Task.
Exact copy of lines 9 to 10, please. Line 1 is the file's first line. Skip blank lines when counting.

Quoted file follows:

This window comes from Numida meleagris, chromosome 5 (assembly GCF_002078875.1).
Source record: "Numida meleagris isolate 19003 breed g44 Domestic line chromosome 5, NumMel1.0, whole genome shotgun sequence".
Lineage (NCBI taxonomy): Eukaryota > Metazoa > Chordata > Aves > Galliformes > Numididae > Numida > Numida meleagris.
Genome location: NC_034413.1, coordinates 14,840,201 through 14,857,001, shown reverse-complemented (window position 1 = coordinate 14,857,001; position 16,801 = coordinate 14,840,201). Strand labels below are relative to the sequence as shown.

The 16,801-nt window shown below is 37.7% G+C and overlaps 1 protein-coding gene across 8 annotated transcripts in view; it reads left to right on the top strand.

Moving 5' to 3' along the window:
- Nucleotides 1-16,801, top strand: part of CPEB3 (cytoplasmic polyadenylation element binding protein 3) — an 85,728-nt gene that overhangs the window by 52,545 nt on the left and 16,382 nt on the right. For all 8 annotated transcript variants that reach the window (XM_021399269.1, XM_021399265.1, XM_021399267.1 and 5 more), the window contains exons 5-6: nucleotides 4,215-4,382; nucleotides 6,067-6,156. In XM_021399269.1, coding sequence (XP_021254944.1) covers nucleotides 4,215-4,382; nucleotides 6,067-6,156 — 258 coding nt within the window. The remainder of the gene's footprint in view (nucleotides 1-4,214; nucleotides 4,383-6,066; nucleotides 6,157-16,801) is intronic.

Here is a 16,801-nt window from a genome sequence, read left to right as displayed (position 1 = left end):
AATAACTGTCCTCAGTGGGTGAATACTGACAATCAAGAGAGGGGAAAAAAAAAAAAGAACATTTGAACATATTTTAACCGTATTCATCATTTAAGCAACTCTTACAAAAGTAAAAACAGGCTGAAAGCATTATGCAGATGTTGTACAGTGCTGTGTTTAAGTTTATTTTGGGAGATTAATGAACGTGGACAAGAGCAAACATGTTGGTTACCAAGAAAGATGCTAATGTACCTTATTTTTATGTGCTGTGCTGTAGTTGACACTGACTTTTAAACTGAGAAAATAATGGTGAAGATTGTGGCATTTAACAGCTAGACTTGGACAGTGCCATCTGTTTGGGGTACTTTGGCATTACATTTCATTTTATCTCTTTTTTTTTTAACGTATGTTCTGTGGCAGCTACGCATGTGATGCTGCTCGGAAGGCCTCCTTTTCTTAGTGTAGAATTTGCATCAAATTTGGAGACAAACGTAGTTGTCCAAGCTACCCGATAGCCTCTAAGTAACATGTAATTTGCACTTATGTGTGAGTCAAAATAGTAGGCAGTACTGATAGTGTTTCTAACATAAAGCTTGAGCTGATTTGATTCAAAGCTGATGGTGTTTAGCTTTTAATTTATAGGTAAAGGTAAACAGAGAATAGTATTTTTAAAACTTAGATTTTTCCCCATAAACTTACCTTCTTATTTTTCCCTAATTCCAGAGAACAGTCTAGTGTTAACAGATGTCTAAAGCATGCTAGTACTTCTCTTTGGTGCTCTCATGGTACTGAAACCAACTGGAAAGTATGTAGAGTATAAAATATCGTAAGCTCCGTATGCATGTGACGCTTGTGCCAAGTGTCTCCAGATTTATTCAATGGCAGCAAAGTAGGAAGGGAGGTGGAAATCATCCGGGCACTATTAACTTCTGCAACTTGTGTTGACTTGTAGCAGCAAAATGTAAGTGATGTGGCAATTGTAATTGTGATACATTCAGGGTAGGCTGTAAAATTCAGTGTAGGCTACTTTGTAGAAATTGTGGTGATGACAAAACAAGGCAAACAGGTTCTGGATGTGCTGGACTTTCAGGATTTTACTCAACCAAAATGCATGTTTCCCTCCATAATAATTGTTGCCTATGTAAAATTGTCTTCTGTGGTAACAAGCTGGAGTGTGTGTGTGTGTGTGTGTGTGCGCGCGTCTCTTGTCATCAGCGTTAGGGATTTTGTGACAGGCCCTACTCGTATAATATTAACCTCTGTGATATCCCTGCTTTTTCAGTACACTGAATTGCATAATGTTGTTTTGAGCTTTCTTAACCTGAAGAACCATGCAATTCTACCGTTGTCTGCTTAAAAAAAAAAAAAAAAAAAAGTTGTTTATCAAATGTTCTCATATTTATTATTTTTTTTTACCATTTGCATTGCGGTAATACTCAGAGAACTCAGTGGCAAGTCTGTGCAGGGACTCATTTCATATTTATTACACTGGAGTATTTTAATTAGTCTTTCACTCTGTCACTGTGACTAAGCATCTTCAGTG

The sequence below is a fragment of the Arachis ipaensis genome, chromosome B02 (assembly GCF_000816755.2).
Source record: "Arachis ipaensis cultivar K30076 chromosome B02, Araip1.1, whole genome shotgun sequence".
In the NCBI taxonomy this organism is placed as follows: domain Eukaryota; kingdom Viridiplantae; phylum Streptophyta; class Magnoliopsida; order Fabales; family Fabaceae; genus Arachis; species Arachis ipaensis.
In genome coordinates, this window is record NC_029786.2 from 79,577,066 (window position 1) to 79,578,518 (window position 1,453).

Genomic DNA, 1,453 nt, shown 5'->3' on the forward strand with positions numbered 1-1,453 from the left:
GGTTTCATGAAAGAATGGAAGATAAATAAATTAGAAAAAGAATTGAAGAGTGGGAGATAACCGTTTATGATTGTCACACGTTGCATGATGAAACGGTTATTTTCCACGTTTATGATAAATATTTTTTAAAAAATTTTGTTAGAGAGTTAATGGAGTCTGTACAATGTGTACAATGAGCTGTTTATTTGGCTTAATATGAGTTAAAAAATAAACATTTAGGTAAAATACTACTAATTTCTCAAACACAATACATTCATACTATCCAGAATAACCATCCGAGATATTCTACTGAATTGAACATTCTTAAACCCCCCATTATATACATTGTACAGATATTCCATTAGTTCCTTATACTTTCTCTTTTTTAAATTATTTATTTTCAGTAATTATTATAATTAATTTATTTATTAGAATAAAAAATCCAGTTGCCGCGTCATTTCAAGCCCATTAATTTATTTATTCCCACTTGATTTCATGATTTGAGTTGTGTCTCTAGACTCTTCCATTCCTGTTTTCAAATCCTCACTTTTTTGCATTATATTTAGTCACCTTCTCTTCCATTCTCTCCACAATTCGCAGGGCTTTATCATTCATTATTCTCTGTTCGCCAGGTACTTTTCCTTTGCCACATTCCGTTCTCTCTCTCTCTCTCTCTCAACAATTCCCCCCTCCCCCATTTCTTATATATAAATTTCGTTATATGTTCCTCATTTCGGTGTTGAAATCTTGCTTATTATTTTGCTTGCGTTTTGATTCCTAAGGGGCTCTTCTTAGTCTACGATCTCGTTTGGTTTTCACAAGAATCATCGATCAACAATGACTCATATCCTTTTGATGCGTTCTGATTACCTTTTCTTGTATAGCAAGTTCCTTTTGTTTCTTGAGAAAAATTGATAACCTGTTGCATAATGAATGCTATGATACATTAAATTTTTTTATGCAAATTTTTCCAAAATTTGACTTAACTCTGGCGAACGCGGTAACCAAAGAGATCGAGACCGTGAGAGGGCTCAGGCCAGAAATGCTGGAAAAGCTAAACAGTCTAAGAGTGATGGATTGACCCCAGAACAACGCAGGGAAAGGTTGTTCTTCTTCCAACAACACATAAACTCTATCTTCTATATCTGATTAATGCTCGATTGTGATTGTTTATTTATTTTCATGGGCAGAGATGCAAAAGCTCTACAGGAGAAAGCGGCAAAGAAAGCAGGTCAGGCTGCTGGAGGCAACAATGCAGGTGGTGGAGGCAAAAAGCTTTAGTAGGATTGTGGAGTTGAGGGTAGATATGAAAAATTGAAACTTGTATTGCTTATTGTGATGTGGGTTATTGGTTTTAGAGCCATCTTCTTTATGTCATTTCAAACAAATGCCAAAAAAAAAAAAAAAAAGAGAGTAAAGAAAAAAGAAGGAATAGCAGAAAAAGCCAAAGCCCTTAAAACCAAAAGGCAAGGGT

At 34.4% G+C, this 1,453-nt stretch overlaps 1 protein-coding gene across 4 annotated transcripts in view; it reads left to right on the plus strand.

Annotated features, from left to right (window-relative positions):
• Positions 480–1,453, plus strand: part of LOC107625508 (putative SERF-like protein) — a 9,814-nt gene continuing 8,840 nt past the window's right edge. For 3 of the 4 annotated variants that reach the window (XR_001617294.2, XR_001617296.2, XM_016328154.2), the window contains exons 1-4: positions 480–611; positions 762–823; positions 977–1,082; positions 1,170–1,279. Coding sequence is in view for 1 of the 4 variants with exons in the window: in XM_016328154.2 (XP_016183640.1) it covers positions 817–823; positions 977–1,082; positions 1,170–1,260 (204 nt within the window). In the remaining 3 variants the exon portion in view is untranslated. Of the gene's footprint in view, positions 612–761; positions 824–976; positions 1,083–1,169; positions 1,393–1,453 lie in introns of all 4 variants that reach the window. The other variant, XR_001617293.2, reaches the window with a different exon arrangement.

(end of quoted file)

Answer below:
AATAACTGTCCTCAGTGGGTGAATACTGACAATCAAGAGAGGGGAAAAAAAAAAAAGAACATTTGAACATATTTTAACCGTATTCATCATTTAAGCAACTCTTACAAAAGTAAAAACAGGCTGAAAGCATTATGCAGATGTTGTACAGTGCTGTGTTTAAGTTTATTTTGGGAGATTAATGAACGTGGACAAGAGCAAACATGTTGGTTACCAAGAAAGATGCTAATGTACCTTATTTTTATGTGCTGTGCTGTAGTTGACACTGACTTTTAAACTGAGAAAATAATGGTGAAGATTGTGGCATTTAACAGCTAGACTTGGACAGTGCCATCTGTTTGGGGTACTTTGGCATTACATTTCATTTTATCTCTTTTTTTTTTAACGTATGTTCTGTGGCAGCTACGCATGTGATGCTGCTCGGAAGGCCTCCTTTTCTTAGTGTAGAATTTGCATCAAATTTGGAGACAAACGTAGTTGTCCAAGCTACCCGATAGCCTCTAAGTAACATGTAATTTGCACTTATGTGTGAGTCAAAATAGTAGGCAGTACTGATAGTGTTTCTAACATAAAGCTTGAGCTGATTTGATTCAAAGCTGATGGTGTTTAGCTTTTAATTTATAGGTAAAGGTAAACAGAGAATAGTATTTTTAAAACTTAGATTTTTCCCCATAAACTTACCTTCTTATTTTTCCCTAATTCCAGAGAACAGTCTAGTGTTAACAGATGTCTAAAGCATGCTAGTACTTCTCTTTGGTGCTCTCATGGTACTGAAACCAACTGGAAAGTATGTAGAGTATAAAATATCGTAAGCTCCGTATGCATGTGACGCTTGTGCCAAGTGTCTCCAGATTTATTCAATGGCAGCAAAGTAGGAAGGGAGGTGGAAATCATCCGGGCACTATTAACTTCTGCAACTTGTGTTGACTTGTAGCAGCAAAATGTAAGTGATGTGGCAATTGTAATTGTGATACATTCAGGGTAGGCTGTAAAATTCAGTGTAGGCTACTTTGTAGAAATTGTGGTGATGACAAAACAAGGCAAACAGGTTCTGGATGTGCTGGACTTTCAGGATTTTACTCAACCAAAATGCATGTTTCCCTCCATAATAATTGTTGCCTATGTAAAATTGTCTTCTGTGGTAACAAGCTGGAGTGTGTGTGTGTGTGTGTGTGTGCGCGCGTCTCTTGTCATCAGCGTTAGGGATTTTGTGACAGGCCCTACTCGTATAATATTAACCTCTGTGATATCCCTGCTTTTTCAGTACACTGAATTGCATAATGTTGTTTTGAGCTTTCTTAACCTGAAGAACCATGCAATTCTACCGTTGTCTGCTTAAAAAAAAAAAAAAAAAAAAGTTGTTTATCAAATGTTCTCATATTTATTATTTTTTTTTACCATTTGCATTGCGGTAATACTCAGAGAACTCAGTGGCAAGTCTGTGCAGGGACTCATTTCATATTTATTACACTGGAGTATTTTAATTAGTCTTTCACTCTGTCACTGTGACTAAGCATCTTCAGTG

The sequence below is a fragment of the Arachis ipaensis genome, chromosome B02 (assembly GCF_000816755.2).